Unlike many films portraying civil unrest, Detroit offers insight into a myriad of perspectives: African American rioters, law enforcement officers, victims of police brutality, grieving family members, and political leaders. The movie also shows the perspectives of white cops -racist and otherwise- and white victims of police brutality. Detroit subtly, intelligently illustrates that rioting and civil disorder are not simple issues. Director Kathryn Bigelow (of Hurt Locker and Zero Dark Thirty fame) finds a variety of ways to illustrate the strong emotions, differences of opinion, and historical intricacies that characterize not only the politics of the time but also the communities involved.
Indeed, Bigelow does this through dialogue, but she more importantly does this through imagery. She transitions between close-up, medium, and long shots to show the agony, horror, and enormous extent of the issues at hand. Her close-ups, which are often of individuals or of intimate shots between characters, are sometimes even more jarring than certain shots of violence because they poignantly convey characters’ deep-seated emotions.
The latter is also a credit to the actors. I found Jacob Latimore’s (who plays Fred) performance of particular note. He conveyed an impressive range of emotion on his face not only during the heart-wrenching raid but in reaction to events throughout the film. He stole the show- transitioning beautifully between fear, joy, hope, humor, and bravery.
During the film, I couldn’t help but think of the classic anti-colonialist film The Battle of Algiers (1966). This film depicts the Algerian struggle for independence, and there is a particular scene in which two white men drive through an Algerian neighborhood at night in order to plant and set off a bomb in a residential area. In Detroit, we are introduced to the primary antagonists, two racist white police officers, while they are similarly driving through a black neighborhood. The scene bore an eerie resemblance to the scene in The Battle of Algiers, and sure enough, the police officers soon shoot an unarmed black male in the back as he ran away. Detroit’s riot scenes also reminded me of similar mob scenes characterizing The Battle of Algiers, including sequences during which community leaders try to assuage citizens’ anger. The hotel in which most of the film takes place also happens to be named “Algiers Motel.” The last detail is based on truth (the entire movie is based on truth), but nevertheless I appreciated the striking similarity Detroit bore to that film. If it was indeed an homage to the classic film, I applaud Bigelow’s choice and think it both poetic and befitting.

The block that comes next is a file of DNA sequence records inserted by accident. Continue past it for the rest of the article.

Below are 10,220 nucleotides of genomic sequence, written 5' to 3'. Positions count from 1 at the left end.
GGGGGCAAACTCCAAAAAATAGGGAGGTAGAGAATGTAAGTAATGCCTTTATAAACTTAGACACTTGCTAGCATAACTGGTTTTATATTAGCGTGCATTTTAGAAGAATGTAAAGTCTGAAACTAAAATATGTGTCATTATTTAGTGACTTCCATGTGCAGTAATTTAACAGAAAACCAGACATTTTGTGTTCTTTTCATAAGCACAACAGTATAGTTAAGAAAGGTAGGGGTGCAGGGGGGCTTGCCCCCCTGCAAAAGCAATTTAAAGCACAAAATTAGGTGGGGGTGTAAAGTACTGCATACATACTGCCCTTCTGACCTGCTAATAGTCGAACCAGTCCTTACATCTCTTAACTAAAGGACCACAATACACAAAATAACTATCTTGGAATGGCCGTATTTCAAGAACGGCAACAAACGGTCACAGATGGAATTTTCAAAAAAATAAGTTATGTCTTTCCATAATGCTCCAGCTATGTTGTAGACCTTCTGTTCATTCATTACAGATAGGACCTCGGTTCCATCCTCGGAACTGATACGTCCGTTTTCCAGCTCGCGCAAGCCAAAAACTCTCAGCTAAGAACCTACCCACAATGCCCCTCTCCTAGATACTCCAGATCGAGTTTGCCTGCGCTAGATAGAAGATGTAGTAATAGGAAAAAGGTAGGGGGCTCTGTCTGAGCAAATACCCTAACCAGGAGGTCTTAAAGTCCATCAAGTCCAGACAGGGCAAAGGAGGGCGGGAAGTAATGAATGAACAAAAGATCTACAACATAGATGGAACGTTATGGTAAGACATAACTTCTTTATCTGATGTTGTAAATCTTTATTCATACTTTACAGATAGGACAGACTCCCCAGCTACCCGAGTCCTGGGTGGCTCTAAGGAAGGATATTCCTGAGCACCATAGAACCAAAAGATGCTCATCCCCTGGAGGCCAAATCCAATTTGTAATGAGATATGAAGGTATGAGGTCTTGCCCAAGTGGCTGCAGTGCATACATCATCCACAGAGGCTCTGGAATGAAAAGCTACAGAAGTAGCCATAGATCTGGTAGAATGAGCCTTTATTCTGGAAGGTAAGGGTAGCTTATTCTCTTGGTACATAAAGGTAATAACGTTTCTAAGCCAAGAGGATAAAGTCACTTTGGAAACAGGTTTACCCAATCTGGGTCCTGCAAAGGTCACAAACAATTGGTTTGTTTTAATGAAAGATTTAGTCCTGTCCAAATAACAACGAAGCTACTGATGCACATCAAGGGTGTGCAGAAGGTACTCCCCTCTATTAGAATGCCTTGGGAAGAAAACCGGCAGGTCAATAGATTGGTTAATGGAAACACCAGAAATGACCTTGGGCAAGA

However, Detroit was a disorganized film. Before the raid on the Algiers Motel, it is comprised of a motley of scenes of protests, of characters being introduced, and of everyday life. By the end of the film, I understood that these scenes were included in order to provide essential contextual and character background, but while watching I found it difficult to discern what the movie was really about. At times, I got the sense that it was simply a sequence of tear-jerking events meant to inspire empathy in the audience. I strongly believe that these scenes were necessary, but so many characters and so much information was introduced in a choppy manner over a short period of time. I would have liked to see a clearer arc in the rising action, or at least to have been alerted to what information and which characters were most essential to the plot.
The filmmakers did a commendable job in grounding the film, interspersing their own footage with historical photos and videos of the actual Detroit riots in 1967. These details drew attention to the painful reality of the events depicted and to the high quality of work done by Detroit’s cinematographers in recreating the time period. The film also utilized music from the 1960s -much of which was diegetic- but not to excess. Much of the sound in the film focused on the riots unfolding throughout the city, immersing the audience ever further into the setting.
That being said, the events in the film were tragically familiar. We are no strangers to hearing about police officers shooting unarmed people of color, sexually harassing women, or planting evidence at crime scenes. I believe Bigelow was intentional in releasing this film at this particular time in history, and that there is a bold, biting intelligence in her doing so.
One of the first lines we hear a police officer say in Detroit is, “If they’re not resisting, don’t push them.” It’s sad that anyone -especially a law enforcement officer- would need to be reminded of that in 1967, and even sadder that many need to be reminded today.